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By Lydia Beyoud
Feb. 3 — A discussion draft to combine multiple FCC reports mandated by Congress into a single, biennial report is to be marked up and voted on Feb. 4 by the House Energy and Commerce Communications and Technology Subcommittee.
However, the STELA Reathorization Act (STELAR), signed into law in December, and a federal appeals court's ruling in January 2014 that overturned the Federal Communications Commission's 2010 net neutrality rules will require the discussion draft to be updated from its current text to reflect their changes, according to a memorandum from the Democratic minority obtained by Bloomberg BNA.
STELAR renewed the country's satellite TV laws, allowing 1.5 million consumers to continue receiving broadcast signal for another five years.
In passing STELAR, “Congress modified certain aspects of the FCC's annual cable pricing report,” specifically requirements for the FCC to provide more transparency on how retransmission consent deals between content providers and broadcasters affect cable rates, the memo said.
The discussion draft would combine this pricing report into the larger biennial report, but the draft text doesn't mention the new report, the memo said.
Further, the discussion draft hasn't been revised to reflect the D.C. Circuit Court's determination in Verizon Comm'ns v. FCC that would impact the FCC's Section 706 Broadband Progress Report requirements, the memo said.
The FCC is required to report annually on whether broadband Internet service is being deployed in a reasonable and timely fashion,. The D.C. Circuit “affirmed that the FCC is required to take ‘immediate action' to ‘accelerate deployment' of broadband if the Commission finds in the 706(b) report that broadband is not being deployed” as mandated, the memo said.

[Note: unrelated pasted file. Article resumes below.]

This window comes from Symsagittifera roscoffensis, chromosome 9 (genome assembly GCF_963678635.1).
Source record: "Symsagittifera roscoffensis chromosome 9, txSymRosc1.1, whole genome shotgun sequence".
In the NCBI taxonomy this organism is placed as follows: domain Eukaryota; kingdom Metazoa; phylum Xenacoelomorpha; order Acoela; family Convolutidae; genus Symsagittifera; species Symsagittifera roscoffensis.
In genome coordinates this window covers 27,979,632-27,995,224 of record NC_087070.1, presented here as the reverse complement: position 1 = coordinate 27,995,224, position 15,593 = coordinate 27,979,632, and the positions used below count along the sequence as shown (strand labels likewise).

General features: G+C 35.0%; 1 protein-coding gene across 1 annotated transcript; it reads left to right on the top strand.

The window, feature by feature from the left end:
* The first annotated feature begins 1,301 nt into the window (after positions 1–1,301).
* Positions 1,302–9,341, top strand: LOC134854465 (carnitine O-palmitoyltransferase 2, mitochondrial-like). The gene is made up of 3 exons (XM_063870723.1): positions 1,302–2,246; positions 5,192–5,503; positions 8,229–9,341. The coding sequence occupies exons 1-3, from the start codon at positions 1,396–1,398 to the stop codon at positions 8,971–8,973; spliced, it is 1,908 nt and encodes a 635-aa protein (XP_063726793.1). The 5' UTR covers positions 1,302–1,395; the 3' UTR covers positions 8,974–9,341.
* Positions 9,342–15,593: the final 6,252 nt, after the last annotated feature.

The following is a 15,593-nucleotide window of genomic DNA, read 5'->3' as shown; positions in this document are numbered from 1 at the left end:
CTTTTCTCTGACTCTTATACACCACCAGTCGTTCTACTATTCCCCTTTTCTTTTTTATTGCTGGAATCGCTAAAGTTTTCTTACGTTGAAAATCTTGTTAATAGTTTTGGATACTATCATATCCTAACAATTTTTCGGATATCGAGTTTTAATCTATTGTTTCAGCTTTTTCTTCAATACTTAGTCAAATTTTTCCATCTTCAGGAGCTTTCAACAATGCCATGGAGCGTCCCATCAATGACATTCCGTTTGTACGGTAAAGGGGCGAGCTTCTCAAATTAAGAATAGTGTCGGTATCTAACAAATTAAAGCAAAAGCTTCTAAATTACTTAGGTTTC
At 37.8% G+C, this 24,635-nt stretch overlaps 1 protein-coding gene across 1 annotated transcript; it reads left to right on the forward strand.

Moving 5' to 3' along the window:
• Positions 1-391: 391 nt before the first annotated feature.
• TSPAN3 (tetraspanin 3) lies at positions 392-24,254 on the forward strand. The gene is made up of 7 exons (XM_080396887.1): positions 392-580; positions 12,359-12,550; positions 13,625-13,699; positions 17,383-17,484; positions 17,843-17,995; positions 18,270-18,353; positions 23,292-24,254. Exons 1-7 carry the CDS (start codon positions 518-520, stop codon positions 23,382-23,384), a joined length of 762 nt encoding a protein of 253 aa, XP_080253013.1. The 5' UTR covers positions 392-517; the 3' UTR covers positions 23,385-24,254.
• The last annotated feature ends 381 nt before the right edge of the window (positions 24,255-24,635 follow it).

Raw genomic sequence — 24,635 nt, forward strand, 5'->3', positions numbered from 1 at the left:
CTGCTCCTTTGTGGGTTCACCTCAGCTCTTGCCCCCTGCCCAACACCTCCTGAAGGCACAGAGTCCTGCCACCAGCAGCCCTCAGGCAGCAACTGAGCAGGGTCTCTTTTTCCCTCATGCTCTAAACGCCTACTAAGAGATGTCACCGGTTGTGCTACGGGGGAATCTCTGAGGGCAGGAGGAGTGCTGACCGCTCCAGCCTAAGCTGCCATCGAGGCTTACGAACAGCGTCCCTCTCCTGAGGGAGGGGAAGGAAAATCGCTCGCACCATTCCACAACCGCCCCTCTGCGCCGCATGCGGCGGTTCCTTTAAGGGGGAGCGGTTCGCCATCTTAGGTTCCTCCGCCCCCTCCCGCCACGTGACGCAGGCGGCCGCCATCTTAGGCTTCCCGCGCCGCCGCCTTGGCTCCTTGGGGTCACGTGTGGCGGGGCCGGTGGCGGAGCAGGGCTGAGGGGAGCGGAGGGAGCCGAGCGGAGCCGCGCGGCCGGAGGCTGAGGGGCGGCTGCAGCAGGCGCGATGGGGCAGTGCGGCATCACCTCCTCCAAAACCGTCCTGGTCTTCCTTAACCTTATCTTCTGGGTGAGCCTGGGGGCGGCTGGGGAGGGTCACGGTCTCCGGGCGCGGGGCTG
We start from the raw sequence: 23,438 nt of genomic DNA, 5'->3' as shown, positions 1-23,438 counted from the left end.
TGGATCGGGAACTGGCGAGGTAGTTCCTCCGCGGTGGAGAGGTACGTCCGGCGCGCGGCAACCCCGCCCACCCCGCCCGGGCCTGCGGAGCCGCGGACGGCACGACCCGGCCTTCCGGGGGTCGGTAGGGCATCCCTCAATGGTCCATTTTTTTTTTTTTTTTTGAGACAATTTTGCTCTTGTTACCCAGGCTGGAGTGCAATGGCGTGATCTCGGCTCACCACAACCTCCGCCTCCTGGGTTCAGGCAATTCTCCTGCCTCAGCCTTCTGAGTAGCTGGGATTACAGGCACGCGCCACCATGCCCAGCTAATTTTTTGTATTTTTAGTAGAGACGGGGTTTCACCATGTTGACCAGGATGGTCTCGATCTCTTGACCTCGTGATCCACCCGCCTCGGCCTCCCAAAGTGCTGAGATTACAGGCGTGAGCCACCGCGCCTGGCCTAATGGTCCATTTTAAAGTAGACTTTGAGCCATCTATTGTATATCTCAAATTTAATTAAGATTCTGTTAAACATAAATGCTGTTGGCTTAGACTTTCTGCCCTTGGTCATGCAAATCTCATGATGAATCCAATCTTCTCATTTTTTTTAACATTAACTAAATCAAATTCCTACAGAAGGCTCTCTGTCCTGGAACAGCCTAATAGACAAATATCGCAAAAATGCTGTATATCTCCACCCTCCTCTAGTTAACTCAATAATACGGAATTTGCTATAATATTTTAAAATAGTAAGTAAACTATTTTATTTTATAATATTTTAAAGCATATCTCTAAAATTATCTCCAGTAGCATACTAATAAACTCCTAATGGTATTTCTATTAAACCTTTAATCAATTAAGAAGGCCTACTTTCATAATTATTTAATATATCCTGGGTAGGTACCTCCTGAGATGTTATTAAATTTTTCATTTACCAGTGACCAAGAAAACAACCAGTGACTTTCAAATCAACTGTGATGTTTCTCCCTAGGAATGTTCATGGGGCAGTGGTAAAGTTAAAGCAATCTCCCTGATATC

Democratic staff plan to discuss how to address revisions to the draft text through a bipartisan managers' amendment offered at the meeting mark up, it said.
Prior iterations of the subcommittee's draft Federal Communications Commission Consolidated Reporting Act of 2015 were passed in the House in May 2012 on a voice vote and by a unanimous vote in September 2013.
Similar legislation (S. 253) was introduced Jan. 26 in the Senate Commerce, Science and Transportation Committee by Sen. Dean Heller (R-Nev.).
The bill would “cut red tape and modernize the FCC,” subcommittee Chairman Greg Walden (R-Ore.) said in a Feb. 2 news release. “A more efficient FCC will encourage further innovation, investment, and job creation, things that we can all get behind,” Walden said.
Consolidation would reduce the FCC's reporting burdens and make the reports more meaningful, the committee said in a memorandum released Feb. 2.
The draft legislation also proposed a “State of the Industry” report, which would focus on challenges and opportunities in the telecommunications marketplace, and require the head of the FCC to outline the agency's plans for acting on the report's findings, the committee said.
To contact the reporter on this story: Lydia Beyoud in Washington at firstname.lastname@example.org
To contact the editor responsible for this story: Heather Rothman at email@example.com
Texts of the discussion draft, markup notice and a background memorandum are at http://op.bna.com/der.nsf/r?Open=tbay-9tdpmd.
Text of the Democrats' memorandum is at http://op.bna.com/der.nsf/r?Open=sbay-9tdtxg.
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